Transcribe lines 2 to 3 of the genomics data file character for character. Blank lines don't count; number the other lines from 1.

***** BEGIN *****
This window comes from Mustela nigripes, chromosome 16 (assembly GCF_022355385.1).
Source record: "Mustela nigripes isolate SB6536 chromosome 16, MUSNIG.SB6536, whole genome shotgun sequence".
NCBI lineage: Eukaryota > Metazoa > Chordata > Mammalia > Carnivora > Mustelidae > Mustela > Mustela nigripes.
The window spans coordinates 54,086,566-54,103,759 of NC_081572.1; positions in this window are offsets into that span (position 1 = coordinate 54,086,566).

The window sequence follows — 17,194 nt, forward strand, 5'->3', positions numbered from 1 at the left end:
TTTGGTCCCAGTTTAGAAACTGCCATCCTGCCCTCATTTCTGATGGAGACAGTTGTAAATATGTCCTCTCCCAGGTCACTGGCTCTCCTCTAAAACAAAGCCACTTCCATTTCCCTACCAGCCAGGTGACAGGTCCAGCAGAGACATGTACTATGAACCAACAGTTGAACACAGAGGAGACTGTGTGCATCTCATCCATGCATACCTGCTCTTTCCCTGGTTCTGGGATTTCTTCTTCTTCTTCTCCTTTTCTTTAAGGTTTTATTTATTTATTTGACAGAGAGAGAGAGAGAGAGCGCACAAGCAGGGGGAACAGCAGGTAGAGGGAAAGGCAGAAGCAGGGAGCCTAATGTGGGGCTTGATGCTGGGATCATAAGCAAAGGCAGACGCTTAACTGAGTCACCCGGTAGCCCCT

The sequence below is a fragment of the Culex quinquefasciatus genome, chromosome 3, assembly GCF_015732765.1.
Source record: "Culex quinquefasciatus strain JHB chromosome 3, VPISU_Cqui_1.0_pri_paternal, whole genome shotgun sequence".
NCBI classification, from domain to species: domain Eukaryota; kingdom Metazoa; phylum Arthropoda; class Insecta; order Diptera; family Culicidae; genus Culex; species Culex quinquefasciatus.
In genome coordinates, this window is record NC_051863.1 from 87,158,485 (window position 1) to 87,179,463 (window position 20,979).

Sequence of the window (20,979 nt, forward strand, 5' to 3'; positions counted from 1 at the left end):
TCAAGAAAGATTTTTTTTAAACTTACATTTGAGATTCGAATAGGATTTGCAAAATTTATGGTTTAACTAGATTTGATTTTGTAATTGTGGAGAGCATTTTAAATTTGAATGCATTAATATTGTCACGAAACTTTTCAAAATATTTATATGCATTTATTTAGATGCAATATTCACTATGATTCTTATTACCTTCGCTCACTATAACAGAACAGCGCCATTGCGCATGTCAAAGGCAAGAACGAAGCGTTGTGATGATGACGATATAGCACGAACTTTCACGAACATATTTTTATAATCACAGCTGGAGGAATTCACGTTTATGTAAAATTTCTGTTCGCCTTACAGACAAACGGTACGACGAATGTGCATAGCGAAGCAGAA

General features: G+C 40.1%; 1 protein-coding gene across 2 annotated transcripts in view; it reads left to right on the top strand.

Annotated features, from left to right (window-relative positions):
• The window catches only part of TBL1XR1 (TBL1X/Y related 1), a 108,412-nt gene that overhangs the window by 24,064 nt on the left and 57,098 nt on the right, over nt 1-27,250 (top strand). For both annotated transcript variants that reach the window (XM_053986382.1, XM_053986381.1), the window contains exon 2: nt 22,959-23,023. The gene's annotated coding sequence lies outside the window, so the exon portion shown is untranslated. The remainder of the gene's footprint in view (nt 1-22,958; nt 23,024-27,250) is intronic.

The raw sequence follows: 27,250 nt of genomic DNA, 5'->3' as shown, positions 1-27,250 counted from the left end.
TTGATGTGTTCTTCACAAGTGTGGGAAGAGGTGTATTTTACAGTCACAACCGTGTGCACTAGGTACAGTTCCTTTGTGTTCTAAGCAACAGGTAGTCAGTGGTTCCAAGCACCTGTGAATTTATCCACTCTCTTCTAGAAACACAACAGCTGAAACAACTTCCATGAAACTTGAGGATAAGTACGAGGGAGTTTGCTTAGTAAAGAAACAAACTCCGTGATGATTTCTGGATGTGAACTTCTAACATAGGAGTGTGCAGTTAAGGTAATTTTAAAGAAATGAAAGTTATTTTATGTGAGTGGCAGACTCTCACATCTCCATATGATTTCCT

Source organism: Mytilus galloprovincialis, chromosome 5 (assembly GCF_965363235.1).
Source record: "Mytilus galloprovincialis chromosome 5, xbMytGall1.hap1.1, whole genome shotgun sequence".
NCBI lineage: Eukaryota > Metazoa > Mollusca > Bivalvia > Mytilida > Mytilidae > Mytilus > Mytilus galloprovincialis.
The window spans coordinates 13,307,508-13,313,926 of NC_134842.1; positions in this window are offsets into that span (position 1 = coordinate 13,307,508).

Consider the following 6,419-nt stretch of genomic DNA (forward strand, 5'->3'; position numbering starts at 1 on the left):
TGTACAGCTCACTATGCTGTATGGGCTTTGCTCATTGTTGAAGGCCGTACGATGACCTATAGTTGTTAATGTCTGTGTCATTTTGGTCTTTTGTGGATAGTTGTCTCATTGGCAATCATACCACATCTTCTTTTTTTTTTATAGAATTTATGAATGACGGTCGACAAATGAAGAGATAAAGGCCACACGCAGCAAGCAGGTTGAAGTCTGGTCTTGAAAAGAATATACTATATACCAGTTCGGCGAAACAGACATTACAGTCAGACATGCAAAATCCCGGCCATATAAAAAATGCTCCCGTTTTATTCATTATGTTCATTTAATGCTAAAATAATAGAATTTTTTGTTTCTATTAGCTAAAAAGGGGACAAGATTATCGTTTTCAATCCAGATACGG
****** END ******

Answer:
Source record: "Mustela nigripes isolate SB6536 chromosome 16, MUSNIG.SB6536, whole genome shotgun sequence".
NCBI lineage: Eukaryota > Metazoa > Chordata > Mammalia > Carnivora > Mustelidae > Mustela > Mustela nigripes.